A few months ago my house was robbed. I have been surprised at how long the sense of violation has lasted. I still come home concerned that my new computer might be gone, and when I look out my kitchen window I scan my garden for an intruder.
It was only a minor crime. I can’t imagine what it’s like for people more seriously violated.
I aim to let the incident go from my mind, but my thoughts have different ideas: often I imagine myself finding, with pleasure, a thief who has fallen into my frog pond and drowned. It’s an awful thought to have, but I have it. Or, I imagine overpowering the intruder and giving him a broken jaw and plenty of bruises. An unpleasant thought, yes, but I have it.
I would like to be the type of person who doesn’t think such thoughts, and whose sense of violation can vanish in a day or two. I’d like to be the guy who shrugs off such incidents with zen-like detachment, and have warm and benevolent thoughts for the thief. I know I would be better off. However, I am not yet that person and probably never will be.
Truth be told, in life I have millions of thoughts which are banal, repetitive, immature, cowardly and seedy. I would rather not have them. Yet, when I have those thoughts I don’t criticise myself for having them. I don’t say to myself, ‘Mark, these are bad thoughts contrary to your long-term aims. Stop thinking them.’ No, I observe myself having the thoughts (because they want to be heard) and I move on.
Every human being on the planet (to my knowledge) has unwanted thoughts. It’s normal to have them. Our brains are wired to interpret the world, and some interpretations will be weird, negative, stupid or seedy. It’s our brain’s way of dealing with our experiences, our hormones, our emotions, and our situation.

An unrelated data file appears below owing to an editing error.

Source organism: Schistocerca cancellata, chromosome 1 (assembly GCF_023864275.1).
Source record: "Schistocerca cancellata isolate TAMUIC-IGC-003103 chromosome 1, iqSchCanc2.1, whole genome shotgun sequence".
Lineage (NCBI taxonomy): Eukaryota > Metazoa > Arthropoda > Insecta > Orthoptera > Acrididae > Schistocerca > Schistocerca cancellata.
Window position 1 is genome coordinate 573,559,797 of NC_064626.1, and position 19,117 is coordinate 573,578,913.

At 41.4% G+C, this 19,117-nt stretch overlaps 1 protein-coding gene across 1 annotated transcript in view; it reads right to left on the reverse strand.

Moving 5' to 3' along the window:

Our species has thrived because our thoughts are so nimble and diverse. The more ludicrous and outlandish our thoughts are, the more likely we are to link disparate facts and come up with something brilliant.
Having countless diverse thoughts means we have to suffer unwanted thoughts as well. If those unwanted thoughts are a natural result of having such a clever brain, then it’s no use criticising ourselves for having them.
So, we might as well welcome them.
My suggestion: avoid criticising yourself when you have such thoughts. Don’t let shame and guilt intrude, because shame and guilt will not prevent those thoughts from recurring. Instead, give yourself permission to have those thoughts. Give your thoughts permission to be. Observe them without judgement.
The thoughts will ‘feel heard’. They will haunt you less, and their weight on you will diminish.
Do you remember Alice in Farmer Brown’s paddock? Emotions visited Alice and she gave them permission to stay with her. She listened to what they had to say, and when they felt heard, they left. In the same way, give yourself permission to have any thought that comes to you.
‘I, . . . (your name) . . . officially give myself permission to allow any thought to come to me, no matter how unwanted it might be. I will hear what it has to say. Then, if I choose, I will ask it to leave.’
Ask it to leave? How do we ask a thought to leave?
See you in the next key.
Q. ‘So, if I am a serial killer planning my fifteenth murder it’s okay to have those thoughts? If I am suicidal and thinking of how to kill myself, it’s okay to keep thinking about suicide? If my thoughts are racist, I can give myself permission to keep thinking those thoughts? Is that what you’re saying?’
You’re going to have those thoughts anyway, so give them permission to be. Become acquainted with them. Search for where they’re coming from. What emotions are behind them? Why do you think you’re having those thoughts?
When you have done all that you can ask those thought to leave.